Background: Chelating agents such as diethylenetriamine pentaacetic acid (DTPA) can be used as a decorporation drug in the zinc (Zn) form to treat internal radioactive contamination after exposure to plutonium or americium in a nuclear accident. Although Zn-DTPA is normally administered intravenously, inhalation of Zn-DTPA in aerosol form is a better route for direct delivery to the lungs. This work investigates the feasibility of synthesizing Zn-DTPA from three common chemicals and aerosolizing it using a jet or ultrasonic nebulizer. Methods: The particle size distribution (PSD) of this decorporation agent at different concentrations were tested in vitro using two different methods: inertial impaction and aerodynamic time of flight. The particles were generated using either a jet nebulizer or an ultrasonic nebulizer. Two parameters, namely the mass median aerodynamic diameter and the geometric standard deviation, were assessed to determine the PSD of the generated aerosols. These parameters were obtained for different concentrations of Zn-DTPA using both nebulizers. Results and Conclusions: Zn-DTPA was successfully synthesized for decorporation purposes. Aerosol particles within the inhalable range were successfully generated by both nebulizers from four different concentrations of Zn-DTPA. It was found that the medication concentration did not affect the PSD of Zn-DTPA. The ultrasonic nebulizer was observed to produce a slightly larger aerosol particle size and required slightly longer treatment periods to deliver an effective dose to the lungs when compared with the jet nebulizer. Both nebulizers can be sustainably run to administer the agent for effective decorporation treatment of a large population after any major nuclear accident.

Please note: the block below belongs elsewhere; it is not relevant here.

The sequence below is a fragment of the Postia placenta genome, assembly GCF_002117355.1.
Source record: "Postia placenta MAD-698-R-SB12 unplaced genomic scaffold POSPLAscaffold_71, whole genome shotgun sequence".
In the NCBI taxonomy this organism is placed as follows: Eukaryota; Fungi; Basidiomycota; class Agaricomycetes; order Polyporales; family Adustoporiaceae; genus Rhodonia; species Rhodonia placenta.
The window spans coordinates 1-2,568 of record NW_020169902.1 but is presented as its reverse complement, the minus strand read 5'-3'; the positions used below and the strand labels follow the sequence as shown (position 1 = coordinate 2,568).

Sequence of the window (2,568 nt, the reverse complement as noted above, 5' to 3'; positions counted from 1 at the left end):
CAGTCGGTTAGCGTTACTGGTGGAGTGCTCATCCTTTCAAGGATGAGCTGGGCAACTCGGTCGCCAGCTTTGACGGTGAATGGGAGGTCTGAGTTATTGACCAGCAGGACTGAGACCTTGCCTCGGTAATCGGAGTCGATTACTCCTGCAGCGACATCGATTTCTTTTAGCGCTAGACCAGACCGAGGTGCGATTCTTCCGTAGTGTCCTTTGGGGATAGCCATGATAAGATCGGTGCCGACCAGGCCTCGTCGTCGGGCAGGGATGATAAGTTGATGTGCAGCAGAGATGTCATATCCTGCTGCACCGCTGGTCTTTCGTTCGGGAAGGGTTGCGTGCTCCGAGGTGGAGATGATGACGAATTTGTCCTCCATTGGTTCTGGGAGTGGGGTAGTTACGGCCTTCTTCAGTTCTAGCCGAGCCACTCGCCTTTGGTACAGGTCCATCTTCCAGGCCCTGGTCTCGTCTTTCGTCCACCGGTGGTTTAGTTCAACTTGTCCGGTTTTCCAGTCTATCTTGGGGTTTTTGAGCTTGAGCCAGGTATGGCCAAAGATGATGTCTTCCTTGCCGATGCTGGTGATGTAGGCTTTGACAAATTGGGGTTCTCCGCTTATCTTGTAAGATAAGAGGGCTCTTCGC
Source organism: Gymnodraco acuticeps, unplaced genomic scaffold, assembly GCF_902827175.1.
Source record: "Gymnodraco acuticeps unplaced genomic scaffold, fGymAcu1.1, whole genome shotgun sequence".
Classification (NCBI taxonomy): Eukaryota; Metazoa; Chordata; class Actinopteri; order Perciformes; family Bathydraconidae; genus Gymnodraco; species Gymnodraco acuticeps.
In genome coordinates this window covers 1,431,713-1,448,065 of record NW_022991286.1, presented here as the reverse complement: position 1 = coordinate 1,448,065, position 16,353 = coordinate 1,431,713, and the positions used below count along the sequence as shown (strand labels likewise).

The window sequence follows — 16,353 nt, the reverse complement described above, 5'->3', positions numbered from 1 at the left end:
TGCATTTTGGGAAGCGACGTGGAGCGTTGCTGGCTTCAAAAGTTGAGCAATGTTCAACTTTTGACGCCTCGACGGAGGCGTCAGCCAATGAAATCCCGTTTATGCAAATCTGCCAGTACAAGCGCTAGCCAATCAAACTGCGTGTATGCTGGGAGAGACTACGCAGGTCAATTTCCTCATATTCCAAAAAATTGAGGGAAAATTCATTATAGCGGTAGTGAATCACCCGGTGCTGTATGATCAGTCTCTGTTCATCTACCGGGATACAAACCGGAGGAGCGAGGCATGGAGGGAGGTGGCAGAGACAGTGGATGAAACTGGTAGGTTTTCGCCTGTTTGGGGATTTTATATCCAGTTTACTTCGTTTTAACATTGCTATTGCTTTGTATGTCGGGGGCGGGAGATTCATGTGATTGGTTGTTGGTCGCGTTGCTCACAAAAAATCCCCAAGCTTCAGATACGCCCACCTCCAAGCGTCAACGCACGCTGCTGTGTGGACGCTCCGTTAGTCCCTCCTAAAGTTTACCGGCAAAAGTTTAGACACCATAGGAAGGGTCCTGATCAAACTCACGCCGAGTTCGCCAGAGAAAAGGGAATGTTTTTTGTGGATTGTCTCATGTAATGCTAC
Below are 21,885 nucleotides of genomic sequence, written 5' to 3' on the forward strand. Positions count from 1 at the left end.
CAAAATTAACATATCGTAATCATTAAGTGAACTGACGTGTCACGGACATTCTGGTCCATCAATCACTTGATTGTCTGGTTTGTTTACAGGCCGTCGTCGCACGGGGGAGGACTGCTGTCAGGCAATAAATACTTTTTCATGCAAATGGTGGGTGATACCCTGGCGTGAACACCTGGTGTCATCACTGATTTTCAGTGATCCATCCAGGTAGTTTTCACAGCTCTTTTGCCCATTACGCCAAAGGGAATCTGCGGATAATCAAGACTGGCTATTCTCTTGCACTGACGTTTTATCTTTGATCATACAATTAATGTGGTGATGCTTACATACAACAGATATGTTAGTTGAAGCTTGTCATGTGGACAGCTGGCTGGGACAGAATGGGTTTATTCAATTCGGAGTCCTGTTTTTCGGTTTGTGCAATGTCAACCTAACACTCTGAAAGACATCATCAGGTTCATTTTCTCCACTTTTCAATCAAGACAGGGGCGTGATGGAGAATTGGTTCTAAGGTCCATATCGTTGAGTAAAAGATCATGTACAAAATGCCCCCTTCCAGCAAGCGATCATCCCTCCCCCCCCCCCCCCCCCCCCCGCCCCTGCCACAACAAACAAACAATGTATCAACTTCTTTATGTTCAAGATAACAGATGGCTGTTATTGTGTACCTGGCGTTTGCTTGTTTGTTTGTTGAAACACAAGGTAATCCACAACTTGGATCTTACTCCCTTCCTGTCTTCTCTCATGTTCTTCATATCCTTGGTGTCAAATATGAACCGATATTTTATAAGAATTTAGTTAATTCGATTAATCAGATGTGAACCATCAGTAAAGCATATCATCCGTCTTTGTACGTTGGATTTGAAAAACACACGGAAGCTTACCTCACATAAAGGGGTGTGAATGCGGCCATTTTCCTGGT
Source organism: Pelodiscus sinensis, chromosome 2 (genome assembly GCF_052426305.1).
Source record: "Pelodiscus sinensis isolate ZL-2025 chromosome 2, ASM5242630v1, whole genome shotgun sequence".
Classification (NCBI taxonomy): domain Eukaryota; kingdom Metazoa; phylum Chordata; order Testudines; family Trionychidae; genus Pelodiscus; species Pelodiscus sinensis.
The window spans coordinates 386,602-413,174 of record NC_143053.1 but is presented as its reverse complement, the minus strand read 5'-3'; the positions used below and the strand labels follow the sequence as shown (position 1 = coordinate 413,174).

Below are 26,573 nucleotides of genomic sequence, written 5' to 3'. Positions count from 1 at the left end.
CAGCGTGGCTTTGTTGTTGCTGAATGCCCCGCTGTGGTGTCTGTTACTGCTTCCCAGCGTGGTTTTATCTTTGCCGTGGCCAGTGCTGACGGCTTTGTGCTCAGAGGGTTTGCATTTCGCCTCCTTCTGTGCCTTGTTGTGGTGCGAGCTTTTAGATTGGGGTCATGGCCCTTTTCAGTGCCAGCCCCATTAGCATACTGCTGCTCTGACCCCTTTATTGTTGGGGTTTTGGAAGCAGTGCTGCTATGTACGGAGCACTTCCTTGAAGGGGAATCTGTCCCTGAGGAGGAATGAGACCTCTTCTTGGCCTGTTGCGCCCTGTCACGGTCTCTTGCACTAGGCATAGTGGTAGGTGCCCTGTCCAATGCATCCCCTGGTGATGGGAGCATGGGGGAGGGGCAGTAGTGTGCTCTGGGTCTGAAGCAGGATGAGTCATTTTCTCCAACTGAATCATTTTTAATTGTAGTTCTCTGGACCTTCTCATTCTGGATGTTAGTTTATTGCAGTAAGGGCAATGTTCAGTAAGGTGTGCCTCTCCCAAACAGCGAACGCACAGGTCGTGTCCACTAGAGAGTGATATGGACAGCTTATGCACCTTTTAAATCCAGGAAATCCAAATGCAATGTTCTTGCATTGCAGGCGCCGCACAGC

, , , , ,
Journal of Aerosol Medicine and Pulmonary Drug Delivery
Department of Mechanical and Aerospace Engineering

Mehri, R. (Rym), Tang, W. (Weiquan), Matida, E, & Lai, E.P.C. (Edward P.C.). (2018). Aerosolization of Zn-DTPA Decorporation Agent Using Jet and Ultrasonic Nebulizers. Journal of Aerosol Medicine and Pulmonary Drug Delivery, 31(5), 311–320. doi:10.1089/jamp.2017.1419